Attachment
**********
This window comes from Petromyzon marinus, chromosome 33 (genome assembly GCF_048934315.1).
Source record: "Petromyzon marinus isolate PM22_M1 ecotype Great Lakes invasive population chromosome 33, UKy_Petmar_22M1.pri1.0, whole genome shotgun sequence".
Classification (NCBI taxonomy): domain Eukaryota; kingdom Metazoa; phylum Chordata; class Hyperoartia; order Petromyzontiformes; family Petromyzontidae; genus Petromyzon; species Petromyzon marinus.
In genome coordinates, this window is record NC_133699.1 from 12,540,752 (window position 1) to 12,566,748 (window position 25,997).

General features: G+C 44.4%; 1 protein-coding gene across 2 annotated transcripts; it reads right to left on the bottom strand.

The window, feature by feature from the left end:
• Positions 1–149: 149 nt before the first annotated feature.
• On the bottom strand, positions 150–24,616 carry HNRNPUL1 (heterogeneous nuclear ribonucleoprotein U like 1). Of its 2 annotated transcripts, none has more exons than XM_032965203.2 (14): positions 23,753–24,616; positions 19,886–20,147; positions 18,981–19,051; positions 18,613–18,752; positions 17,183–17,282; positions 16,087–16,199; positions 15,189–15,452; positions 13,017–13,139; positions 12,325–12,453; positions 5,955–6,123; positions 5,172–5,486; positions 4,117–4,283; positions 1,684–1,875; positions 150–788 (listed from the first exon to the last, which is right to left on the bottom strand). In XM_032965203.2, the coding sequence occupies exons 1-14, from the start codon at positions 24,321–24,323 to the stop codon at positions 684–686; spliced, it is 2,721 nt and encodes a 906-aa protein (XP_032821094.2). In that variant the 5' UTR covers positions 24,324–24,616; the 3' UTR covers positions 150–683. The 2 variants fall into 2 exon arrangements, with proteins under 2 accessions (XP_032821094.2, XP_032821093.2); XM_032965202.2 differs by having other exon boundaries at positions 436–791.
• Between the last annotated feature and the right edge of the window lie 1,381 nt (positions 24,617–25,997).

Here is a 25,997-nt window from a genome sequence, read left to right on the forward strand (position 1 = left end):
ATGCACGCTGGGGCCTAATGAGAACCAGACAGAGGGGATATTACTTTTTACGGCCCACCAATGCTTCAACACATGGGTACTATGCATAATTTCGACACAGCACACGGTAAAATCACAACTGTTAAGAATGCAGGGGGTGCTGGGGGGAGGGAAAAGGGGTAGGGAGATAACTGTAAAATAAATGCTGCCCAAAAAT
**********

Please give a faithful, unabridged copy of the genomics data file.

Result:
This window comes from Petromyzon marinus, chromosome 33 (genome assembly GCF_048934315.1).
Source record: "Petromyzon marinus isolate PM22_M1 ecotype Great Lakes invasive population chromosome 33, UKy_Petmar_22M1.pri1.0, whole genome shotgun sequence".
Classification (NCBI taxonomy): domain Eukaryota; kingdom Metazoa; phylum Chordata; class Hyperoartia; order Petromyzontiformes; family Petromyzontidae; genus Petromyzon; species Petromyzon marinus.
In genome coordinates, this window is record NC_133699.1 from 12,540,752 (window position 1) to 12,566,748 (window position 25,997).

General features: G+C 44.4%; 1 protein-coding gene across 2 annotated transcripts; it reads right to left on the bottom strand.

The window, feature by feature from the left end:
• Positions 1–149: 149 nt before the first annotated feature.
• On the bottom strand, positions 150–24,616 carry HNRNPUL1 (heterogeneous nuclear ribonucleoprotein U like 1). Of its 2 annotated transcripts, none has more exons than XM_032965203.2 (14): positions 23,753–24,616; positions 19,886–20,147; positions 18,981–19,051; positions 18,613–18,752; positions 17,183–17,282; positions 16,087–16,199; positions 15,189–15,452; positions 13,017–13,139; positions 12,325–12,453; positions 5,955–6,123; positions 5,172–5,486; positions 4,117–4,283; positions 1,684–1,875; positions 150–788 (listed from the first exon to the last, which is right to left on the bottom strand). In XM_032965203.2, the coding sequence occupies exons 1-14, from the start codon at positions 24,321–24,323 to the stop codon at positions 684–686; spliced, it is 2,721 nt and encodes a 906-aa protein (XP_032821094.2). In that variant the 5' UTR covers positions 24,324–24,616; the 3' UTR covers positions 150–683. The 2 variants fall into 2 exon arrangements, with proteins under 2 accessions (XP_032821094.2, XP_032821093.2); XM_032965202.2 differs by having other exon boundaries at positions 436–791.
• Between the last annotated feature and the right edge of the window lie 1,381 nt (positions 24,617–25,997).

Here is a 25,997-nt window from a genome sequence, read left to right on the forward strand (position 1 = left end):
ATGCACGCTGGGGCCTAATGAGAACCAGACAGAGGGGATATTACTTTTTACGGCCCACCAATGCTTCAACACATGGGTACTATGCATAATTTCGACACAGCACACGGTAAAATCACAACTGTTAAGAATGCAGGGGGTGCTGGGGGGAGGGAAAAGGGGTAGGGAGATAACTGTAAAATAAATGCTGCCCAAAAAT